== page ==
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Seventh Circuit rejects habeas claim, but cautions about improper use of “course of investigation” rationale for getting around hearsay objections

Renardo Carter v. Timothy Douma, 7th Circuit Court of Appeals No. 13-3312, 8/6/15

Carter’s trial counsel failed to object to a police officer’s testimony about the hearsay statements of a confidential informant who said Carter was involved in drug dealing. While the Wisconsin Court of Appeals reasonably concluded that the failure to object didn’t prejudice Carter, the Seventh Circuit issues a useful warning about the improper use of the “course of investigation” rationale for admitting out-of-court statements.

In addition to eliciting testimony from the officer that he was investigating Carter because the informant had identified Carter as someone involved in distributing controlled substances, during closing argument the prosecutor also reminded the jury, albeit obliquely, that the informant had identified Carter as someone involved in drug dealing and asked the jury to use that fact when deciding whether Carter was guilty. The state court held that counsel’s failure to object could not have been deficient performance by invoking the “course of investigation” gambit to avoid the hearsay rules. In particular, it held the officer’s testimony was offered only to explain why the police stopped Carter and pursued him. It also held that any error wasn’t prejudicial. (Slip op. at 7-9, 15-16).

The Seventh Circuit doesn’t resolve whether the “course of investigation” rationale made the officer’s testimony admissible, as it concludes the state court’s finding of lack of prejudice was reasonable. (Slip op. at 18-21). What may be of interest to practitioners, though, is the opinion’s comments on the problem of overusing the “course of investigation” reasoning:

When the reasons for the police’s actions are relevant, a witness can testify about what information prompted those actions. That is, when such a statement is offered only to show the effect it had on the police, it is used for a purpose other than the truth of its contents. E.g., United States v. Eberhart, 434 F.3d 935, 939 (7th Cir. 2006) (testimony is not for its truth where it is offered “only as an explanation of why the investigation proceeded as it did”). We have applied this “course of investigation” rationale in several cases to permit the government to introduce brief out-of-court statements designed to “bridge gaps in the trial testimony that would otherwise substantially confuse or mislead the jury.” See Jones v. Basinger, 635 F.3d 1030, 1046 (7th Cir. 2011) (collecting cases). ….

The problem, as we have explained time and again, is that the “course of investigation” gambit is so often abused and/or misunderstood that it is an evidentiary and constitutional minefield. See, e.g.Jones, 635 F.3d at 1046; United States v. Silva, 380 F.3d 1018, 1020 (7th Cir. 2004) (“Allowing agents to narrate the course of their investigations, and thus spread before juries damning information that is not subject to cross-examination, would go far toward abrogating the defendant’s rights under the sixth amendment and the hearsay rule.”). To convict a defendant, after all, the prosecution does not need to prove its reasons for investigating him. United States v. Mancillas, 580 F.2d 1301, 1310 (7th Cir. 1978). When the prosecution offers out-of-court statements of nonwitnesses on the theory they are being offered to explain “the course of the investigation,” it runs a substantial risk of violating both the hearsay rules of evidence and the Confrontation Clause rights of the defendant under the Sixth Amendment. Both defense counsel and trial judges need to be on high alert when the prosecution offers what sounds like hearsay to explain “the course of the investigation.” (Slip op. at 16-17 (emphasis added)).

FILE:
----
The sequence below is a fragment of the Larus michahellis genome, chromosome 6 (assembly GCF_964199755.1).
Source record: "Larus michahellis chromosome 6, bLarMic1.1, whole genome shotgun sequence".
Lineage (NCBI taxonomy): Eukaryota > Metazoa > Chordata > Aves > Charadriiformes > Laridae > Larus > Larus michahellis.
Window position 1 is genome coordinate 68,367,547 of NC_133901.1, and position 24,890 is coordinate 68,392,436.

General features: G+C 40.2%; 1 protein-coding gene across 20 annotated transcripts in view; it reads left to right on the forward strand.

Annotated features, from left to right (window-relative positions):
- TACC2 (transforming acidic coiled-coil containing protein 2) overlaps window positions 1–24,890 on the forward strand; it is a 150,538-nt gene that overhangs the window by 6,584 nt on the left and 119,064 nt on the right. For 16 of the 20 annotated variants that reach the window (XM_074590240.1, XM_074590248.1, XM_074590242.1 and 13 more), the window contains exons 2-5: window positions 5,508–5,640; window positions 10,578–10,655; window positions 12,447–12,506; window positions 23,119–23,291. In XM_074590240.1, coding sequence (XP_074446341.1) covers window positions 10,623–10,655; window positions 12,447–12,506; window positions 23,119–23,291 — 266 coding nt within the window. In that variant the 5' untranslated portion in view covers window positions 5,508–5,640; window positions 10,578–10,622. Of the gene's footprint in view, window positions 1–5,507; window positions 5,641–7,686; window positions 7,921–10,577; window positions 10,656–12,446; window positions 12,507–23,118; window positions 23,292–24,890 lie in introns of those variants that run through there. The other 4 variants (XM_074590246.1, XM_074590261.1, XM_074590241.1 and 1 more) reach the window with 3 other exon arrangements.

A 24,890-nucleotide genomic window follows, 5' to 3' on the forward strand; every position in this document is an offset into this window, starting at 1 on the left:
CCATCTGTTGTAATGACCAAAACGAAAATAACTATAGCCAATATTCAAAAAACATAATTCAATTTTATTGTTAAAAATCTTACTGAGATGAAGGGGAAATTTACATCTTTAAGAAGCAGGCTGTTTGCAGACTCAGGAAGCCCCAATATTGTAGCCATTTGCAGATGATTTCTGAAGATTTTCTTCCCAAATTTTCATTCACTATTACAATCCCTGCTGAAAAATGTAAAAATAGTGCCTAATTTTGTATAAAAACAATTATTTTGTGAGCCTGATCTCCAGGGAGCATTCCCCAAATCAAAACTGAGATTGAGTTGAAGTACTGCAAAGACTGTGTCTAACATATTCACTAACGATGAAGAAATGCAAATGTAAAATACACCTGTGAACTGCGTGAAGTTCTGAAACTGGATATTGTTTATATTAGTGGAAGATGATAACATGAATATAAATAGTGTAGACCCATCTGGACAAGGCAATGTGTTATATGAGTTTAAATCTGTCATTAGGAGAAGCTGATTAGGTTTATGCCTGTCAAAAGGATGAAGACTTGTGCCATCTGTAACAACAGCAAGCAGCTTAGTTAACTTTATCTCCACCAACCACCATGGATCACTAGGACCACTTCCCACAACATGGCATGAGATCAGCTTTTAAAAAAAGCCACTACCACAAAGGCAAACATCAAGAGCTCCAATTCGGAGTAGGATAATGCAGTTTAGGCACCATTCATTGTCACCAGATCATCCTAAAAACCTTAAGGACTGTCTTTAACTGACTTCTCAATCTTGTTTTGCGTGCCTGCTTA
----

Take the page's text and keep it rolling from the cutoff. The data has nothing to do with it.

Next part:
While Jones v. Basinger concluded the government’s use of out-of-court informant statements didn’t fall within the “course of investigation” theory, the error there was clear compared to what happened in this case. The use of the informant testimony here was much narrower and more limited than in Jones, where the government misused the gambit to give the jury a detailed hearsay account that linked the defendant to four murders, explained how the murders were committed, and described what happened to the weapons afterwards. Id. at 1036–37. In addition, in Jones, unlike here, trial counsel objected, so the court addressed the Confrontation Clause claim directly and didn’t need to give deference to counsel under the Strickland standard for IAC claims. (Slip op. at 18).

Which brings up a point about procedural default: Carter’s Confrontation Clause argument couldn’t be addressed on the merits due to trial counsel’s failure to object to the testimony. While Carter raised the confrontation claim in state postconviction proceedings both through his ineffective assistance claim and by arguing plain error, the state court addressed only the IAC claim because of the lack of objection at trial. Rejection of an IAC claim doesn’t constitute a decision on the merits of the claim underlying the IAC claim. Thus, the underlying claim is procedurally defaulted. (Slip op. at 7-9, 10-13).

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